About Epipremnum

Epipremnum, also known as Pothos, Devil’s Ivy, Money Plant, Taro Vine, Ivy Arum and Scindapsus to name a few, are one of the easiest houseplants to care for. They are perennial vines consisting of 15 different species that belong to the Araceae family (Arum). While Epipremnum is a flowering plant it is an incredibly rare occurrence both in the wild and in captivity. It is likely to only flower as a houseplant with the aid of hormone supplements, the last known spontaneous flowering was reported almost 60 years ago in 1964! 

These plants can be found scaling trees and crawling along the floor in tropical forests all across Southeast Asia, Australia, New Guinea, and many of the islands throughout the Indian Ocean. In the wild, these epiphytes climb high into the canopy using their aerial roots and can reach extraordinary lengths of over 40 meters with exceptionally large leaves that span up to 3 meters long. 

Alas, within the home they won’t reach such extraordinary lengths when restricted in pots, but their gorgeous heart-shaped foliage will still grow to lengths beyond 3 meters. This wonderfully versatile plant can be put in a wide range of conditions, it can be kept as a hanging plant, be trained up a moss pole, grow horizontally across mantels and windowsills, or even be kept trimmed back to stay compact and bushy. But be certain this tenacious plant will forever try its best to creep over, trail along, and cling on to anything between itself and the sunlight. 


Epipremnum grows best with an abundance of bright, indirect light, but will also happily tolerate shadier positions. Their ability to adapt to their light conditions is another reason why these plants are so easy to take care of. But like most houseplants, they will need to be placed out of direct sunlight as this will cause scorching of the foliage that won’t recover. 


Being a tropical forest plant Epipremnum thrives in high humidity environments, they are most comfortable with humidity levels around 50-70%. But with this being said, they are incredibly tolerant and adaptable plants and tolerate lower humidity environments. Despite this, your Epipremnum will still be very grateful for a regular misting once or twice a week.


Epipremnum doesn’t like too much water! These plants prefer to mostly dry out between waterings. While they don’t mind being kept slightly moist, a little bit too damp and you run the risk of root rot. 

As these plants are relatively drought tolerant, it is easy to spot the signs that your plant needs a drink. When the leaves start to curl and wilt you know for sure that it’s time to water. But be careful not to leave it too long, after the leaves start to curl you may start getting brown edges on the leaves meaning it’s lost too much moisture, so water as soon as you see the signs.

Epipremnum will prefer an infrequent heavy watering as opposed to little and often, this can be taken as a general rule for almost all houseplants (there are some exceptions) and will help to nourish the root system. Be careful not to overwater or allow your plant to be sat in a water tray for long periods of time as this can lead to root rot and is a difficult problem to rectify.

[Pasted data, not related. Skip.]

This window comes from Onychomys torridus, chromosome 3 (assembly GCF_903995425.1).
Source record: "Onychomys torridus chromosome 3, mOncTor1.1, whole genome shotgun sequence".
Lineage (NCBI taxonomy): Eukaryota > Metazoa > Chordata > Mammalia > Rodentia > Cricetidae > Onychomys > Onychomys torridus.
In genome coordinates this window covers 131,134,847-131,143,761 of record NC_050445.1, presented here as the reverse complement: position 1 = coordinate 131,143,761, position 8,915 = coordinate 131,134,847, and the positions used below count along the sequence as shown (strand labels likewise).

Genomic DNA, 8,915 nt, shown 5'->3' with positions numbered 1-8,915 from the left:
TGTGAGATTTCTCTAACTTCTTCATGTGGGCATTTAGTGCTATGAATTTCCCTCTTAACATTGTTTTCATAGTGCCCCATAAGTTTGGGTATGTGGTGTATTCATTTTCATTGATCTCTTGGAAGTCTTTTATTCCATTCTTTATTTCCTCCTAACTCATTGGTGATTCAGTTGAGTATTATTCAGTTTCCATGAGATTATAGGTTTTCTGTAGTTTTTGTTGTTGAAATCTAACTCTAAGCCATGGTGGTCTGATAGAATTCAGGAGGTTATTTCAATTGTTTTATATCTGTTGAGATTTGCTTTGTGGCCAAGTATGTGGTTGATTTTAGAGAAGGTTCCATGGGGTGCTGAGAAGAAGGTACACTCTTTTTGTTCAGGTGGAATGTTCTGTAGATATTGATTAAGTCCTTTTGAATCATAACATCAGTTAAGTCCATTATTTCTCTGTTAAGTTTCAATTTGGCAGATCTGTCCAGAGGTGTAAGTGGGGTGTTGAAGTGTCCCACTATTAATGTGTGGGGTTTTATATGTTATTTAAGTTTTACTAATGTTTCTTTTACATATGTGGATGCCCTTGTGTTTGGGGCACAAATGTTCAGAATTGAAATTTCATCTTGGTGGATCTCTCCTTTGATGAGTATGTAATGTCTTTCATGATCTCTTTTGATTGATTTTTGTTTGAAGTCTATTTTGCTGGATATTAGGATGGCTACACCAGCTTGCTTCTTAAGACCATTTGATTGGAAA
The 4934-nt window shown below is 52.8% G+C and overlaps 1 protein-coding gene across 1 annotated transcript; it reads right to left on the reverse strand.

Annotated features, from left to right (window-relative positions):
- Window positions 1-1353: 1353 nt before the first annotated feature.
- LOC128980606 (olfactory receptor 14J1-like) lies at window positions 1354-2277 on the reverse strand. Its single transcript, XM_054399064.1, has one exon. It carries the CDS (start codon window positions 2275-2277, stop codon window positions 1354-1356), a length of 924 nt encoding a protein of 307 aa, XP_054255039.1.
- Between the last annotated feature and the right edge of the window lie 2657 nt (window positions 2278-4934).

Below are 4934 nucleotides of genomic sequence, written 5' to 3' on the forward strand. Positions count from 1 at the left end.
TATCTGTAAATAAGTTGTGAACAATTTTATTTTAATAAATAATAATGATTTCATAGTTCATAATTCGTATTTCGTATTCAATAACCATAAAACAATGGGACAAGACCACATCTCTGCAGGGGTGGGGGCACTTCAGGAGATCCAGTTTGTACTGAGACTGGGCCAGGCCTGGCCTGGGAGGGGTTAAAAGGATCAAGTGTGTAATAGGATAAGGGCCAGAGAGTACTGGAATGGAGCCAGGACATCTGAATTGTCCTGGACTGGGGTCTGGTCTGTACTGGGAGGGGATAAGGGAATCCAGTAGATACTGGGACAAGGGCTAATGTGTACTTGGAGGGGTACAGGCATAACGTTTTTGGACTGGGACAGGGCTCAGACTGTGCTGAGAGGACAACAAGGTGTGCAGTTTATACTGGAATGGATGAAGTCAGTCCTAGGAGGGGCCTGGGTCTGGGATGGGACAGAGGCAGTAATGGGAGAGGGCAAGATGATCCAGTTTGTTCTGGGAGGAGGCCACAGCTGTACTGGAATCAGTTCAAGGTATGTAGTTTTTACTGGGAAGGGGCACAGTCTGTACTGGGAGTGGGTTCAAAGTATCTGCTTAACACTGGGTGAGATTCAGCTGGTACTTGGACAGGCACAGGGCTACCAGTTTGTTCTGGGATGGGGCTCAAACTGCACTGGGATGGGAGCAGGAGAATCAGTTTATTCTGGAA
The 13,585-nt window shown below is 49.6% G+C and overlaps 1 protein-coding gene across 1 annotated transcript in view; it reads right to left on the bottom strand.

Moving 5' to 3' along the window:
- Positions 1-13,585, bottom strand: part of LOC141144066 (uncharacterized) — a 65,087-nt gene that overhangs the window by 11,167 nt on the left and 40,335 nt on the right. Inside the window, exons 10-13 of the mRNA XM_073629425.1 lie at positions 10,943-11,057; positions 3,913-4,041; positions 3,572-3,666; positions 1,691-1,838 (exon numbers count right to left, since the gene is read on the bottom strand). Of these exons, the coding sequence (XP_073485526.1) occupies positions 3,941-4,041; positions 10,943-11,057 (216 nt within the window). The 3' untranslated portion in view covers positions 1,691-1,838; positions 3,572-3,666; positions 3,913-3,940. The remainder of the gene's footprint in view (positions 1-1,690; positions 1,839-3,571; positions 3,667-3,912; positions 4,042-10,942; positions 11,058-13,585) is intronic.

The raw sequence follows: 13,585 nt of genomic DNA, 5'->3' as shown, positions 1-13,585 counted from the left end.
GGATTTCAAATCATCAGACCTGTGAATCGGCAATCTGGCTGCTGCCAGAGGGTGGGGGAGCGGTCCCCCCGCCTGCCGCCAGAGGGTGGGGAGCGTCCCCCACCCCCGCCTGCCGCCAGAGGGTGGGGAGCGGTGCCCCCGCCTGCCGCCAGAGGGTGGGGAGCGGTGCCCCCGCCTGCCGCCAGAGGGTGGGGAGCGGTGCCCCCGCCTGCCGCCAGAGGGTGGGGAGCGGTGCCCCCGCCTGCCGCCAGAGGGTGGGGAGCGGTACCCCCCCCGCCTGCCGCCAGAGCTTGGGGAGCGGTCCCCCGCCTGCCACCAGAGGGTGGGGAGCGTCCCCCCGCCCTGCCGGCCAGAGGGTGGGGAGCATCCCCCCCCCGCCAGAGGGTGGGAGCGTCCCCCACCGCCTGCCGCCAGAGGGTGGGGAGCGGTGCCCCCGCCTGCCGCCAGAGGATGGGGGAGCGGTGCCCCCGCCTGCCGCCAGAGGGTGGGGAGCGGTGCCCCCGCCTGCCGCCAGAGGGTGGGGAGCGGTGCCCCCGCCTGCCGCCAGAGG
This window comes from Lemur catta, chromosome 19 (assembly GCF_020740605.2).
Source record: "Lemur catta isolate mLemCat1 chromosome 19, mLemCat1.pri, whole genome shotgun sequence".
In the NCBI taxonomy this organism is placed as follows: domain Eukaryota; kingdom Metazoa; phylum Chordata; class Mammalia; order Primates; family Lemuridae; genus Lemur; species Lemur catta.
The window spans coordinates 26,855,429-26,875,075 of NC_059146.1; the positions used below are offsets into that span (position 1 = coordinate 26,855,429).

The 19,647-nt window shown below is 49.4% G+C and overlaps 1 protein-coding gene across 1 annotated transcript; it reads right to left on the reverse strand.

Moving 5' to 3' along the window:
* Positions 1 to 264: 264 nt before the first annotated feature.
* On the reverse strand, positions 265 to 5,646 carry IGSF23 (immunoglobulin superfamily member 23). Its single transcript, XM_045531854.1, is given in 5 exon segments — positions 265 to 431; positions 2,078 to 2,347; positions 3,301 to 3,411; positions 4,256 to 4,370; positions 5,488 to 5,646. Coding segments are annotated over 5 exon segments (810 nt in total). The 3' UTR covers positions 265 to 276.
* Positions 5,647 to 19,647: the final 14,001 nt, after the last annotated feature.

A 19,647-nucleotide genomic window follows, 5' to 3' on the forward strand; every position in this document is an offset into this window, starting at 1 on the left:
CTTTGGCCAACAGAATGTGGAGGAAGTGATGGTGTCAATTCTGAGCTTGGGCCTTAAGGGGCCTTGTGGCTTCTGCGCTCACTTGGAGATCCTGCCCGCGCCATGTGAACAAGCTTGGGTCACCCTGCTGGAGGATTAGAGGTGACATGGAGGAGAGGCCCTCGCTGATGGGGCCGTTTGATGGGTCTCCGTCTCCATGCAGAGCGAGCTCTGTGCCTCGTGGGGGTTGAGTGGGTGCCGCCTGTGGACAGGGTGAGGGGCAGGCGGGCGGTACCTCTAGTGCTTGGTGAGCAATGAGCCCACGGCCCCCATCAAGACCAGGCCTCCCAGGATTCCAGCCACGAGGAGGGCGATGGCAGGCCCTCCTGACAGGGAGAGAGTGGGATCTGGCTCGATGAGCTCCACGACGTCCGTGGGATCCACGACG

If you have watered your plant and it’s still wilting and looking a little bit sad this is a common sign of overwatering, you may also start to notice little black spots appear on the leaves. These are the initial signs of root rot for Epipremnums and will normally be shortly followed by the complete collapse of the plant. 


Epipremnum is part of the Aurum family which means they thrive in a light and airy potting mix. This type of free draining soil is a must for these plants and will be the only way to avoid excessive moisture in the soil which will cause root rot.  

The ideal potting mix for your Epiprenmum should be slightly acidic with a PH around 6.3 and consists of 1 part shredded bark (orchid bark will do the same job), 1 part vermiculite, 2 parts perlite and 4 parts sphagnum moss.

Pests & Disease

Even though Epipremnums are tough and resilient plants they can still suffer from pests. It is good practice to regularly check your plants for any signs of aphids, red spider mites, mealy bugs, and thrips. By checking regularly, you allow yourself time to prevent a full-blown attack.

fungus gnat Life Cycle Worksheet

Check our video on homemade pest remedies or head over and read Fungus Gnat Fact Check and Home Remedies how to guide


These fuss-free plants require very little feeding. While they still require the basic building blocks of nutrients in equal parts, nitrogen-phosphorus-potassium, they will only need to be fed monthly or even bi-monthly. It’s best to use a liquid feed that can be diluted down and applied when watering. 


Potting your Pothos will only need to be done when the plant becomes root bound. If you suspect it’s time to repot, gently lift the plant out of its pot to inspect the roots. If the roots are like a tangled mat poking out of the drainage holes then probably time for a new pot.

Alternatively, if you are happy with the current size of the plant and pot you don’t have to change it, but the plant will still need some fresh soil;

  • Gently take the plant out of its pot & wash off any soil clinging to the roots.
  • Trim back the root system by roughly 25%. This will give the plant more space in the pot and will encourage new root growth.
  • After trimming fill your pot ⅓ full with fresh potting mix and place the plant back in the pot.
  • Fill the remaining space in the pot with your potting mix, and gently firm down.

If you are going for a new pot you could happily increase it by one or two times larger. The steps are similar to those above with only a couple of subtle differences; 

  • Gently take the plant out of its pot & wash off any soil clinging onto the roots
  • You may need to gently untangle the roots if the plant is heavily pot-bound. (If the roots are not roughed up or untangled before repotting the plant will continue to grow like it is pot bound and will suffer even though it has been transferred to a larger pot) 
  • Check the root system for any signs of damaged or old and dying roots, these will be brown and usually a little bit mushy. These can be trimmed off to make room for new root growth. 
  • After trimming fill your pot ⅓ full with fresh potting mix and place the plant back in the pot
  •  Fill the remaining space in the pot with your potting mix, gently firm down